Hackenberg, Thomas6; Andersen, Trine Juul6; Auzina, Aija6; Gwizdz, Sonia7; Malolepszy, Anna7; Van Der Kelen, Katrien8; Dam, Svend Secher9; Bressendorff, Simon10; Lorentzen, Andrea Maria11; Roepstorff, Peter11; Nielsen, Kåre Lehmann1; Jørgensen, Jan-Elo6; Hofius, Daniel12; Van Breusegem, Frank8; Petersen, Morten10; Andersen, Stig Uggerhøj9
1 Section of Biotechnology, The Faculty of Engineering and Science, Aalborg University, VBN2 EcoDesign, The Faculty of Engineering and Science, Aalborg University, VBN3 Department of Chemistry and Bioscience, The Faculty of Engineering and Science, Aalborg University, VBN4 The Faculty of Engineering and Science, Aalborg University, VBN5 Microbial Communities, The Faculty of Engineering and Science, Aalborg University, VBN6 Molekylærbiologisk Institut7 Department of Molecular Biology and Genetics, Aarhus University8 Department of Plant Biotechnology and Bioinformatics, Ghent University9 Institut for Molekylærbiologi og Genetik - Plante Molekylærbiologi10 Functional genomics11 Institut for Biokemi og Molekylær Biologi12 Biologisk Institut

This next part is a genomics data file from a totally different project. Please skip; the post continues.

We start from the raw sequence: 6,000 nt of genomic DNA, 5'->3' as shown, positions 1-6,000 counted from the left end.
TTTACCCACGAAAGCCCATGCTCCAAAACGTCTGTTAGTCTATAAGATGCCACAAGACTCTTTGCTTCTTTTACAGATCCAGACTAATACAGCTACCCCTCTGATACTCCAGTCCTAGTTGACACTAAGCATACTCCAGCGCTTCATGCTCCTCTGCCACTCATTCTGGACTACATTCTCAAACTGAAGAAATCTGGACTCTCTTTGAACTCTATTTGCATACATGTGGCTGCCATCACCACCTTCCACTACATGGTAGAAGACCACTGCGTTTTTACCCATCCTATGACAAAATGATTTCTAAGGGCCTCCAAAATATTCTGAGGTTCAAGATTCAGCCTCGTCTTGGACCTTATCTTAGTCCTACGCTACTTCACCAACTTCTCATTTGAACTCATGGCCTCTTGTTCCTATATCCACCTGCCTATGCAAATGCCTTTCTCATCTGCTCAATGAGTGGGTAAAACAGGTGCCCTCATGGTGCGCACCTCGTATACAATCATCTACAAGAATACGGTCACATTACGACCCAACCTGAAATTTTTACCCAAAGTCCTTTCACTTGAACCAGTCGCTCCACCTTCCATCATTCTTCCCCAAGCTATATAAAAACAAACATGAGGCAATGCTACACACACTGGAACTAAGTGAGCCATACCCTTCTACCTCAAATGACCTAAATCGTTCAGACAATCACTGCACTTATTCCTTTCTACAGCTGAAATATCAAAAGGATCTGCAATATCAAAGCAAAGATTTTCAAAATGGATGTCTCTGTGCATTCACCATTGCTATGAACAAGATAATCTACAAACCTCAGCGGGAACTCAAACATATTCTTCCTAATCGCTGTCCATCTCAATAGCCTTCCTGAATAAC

Programmed cell death often depends on generation of reactive oxygen species, which can be detoxified by antioxidative enzymes, including catalases. We previously isolated catalase-deficient mutants (cat2) in a screen for resistance to hydroxyurea-induced cell death. Here, we identify an Arabidopsis thaliana hydroxyurea-resistant autophagy mutant, atg2, which also shows reduced sensitivity to cell death triggered by the bacterial effector avrRpm1. To test if catalase deficiency likewise affected both hydroxyurea and avrRpm1 sensitivity, we selected mutants with extremely low catalase activities and showed that they carried mutations in a gene that we named NO CATALASE ACTIVITY1 (NCA1). nca1 mutants showed severely reduced activities of all three catalase isoforms in Arabidopsis, and loss of NCA1 function led to strong suppression of RPM1-triggered cell death. Basal and starvation-induced autophagy appeared normal in the nca1 and cat2 mutants. By contrast, autophagic degradation induced by avrRpm1 challenge was compromised, indicating that catalase acted upstream of immunity-triggered autophagy. The direct interaction of catalase with reactive oxygen species could allow catalase to act as a molecular link between reactive oxygen species and the promotion of autophagy-dependent cell death.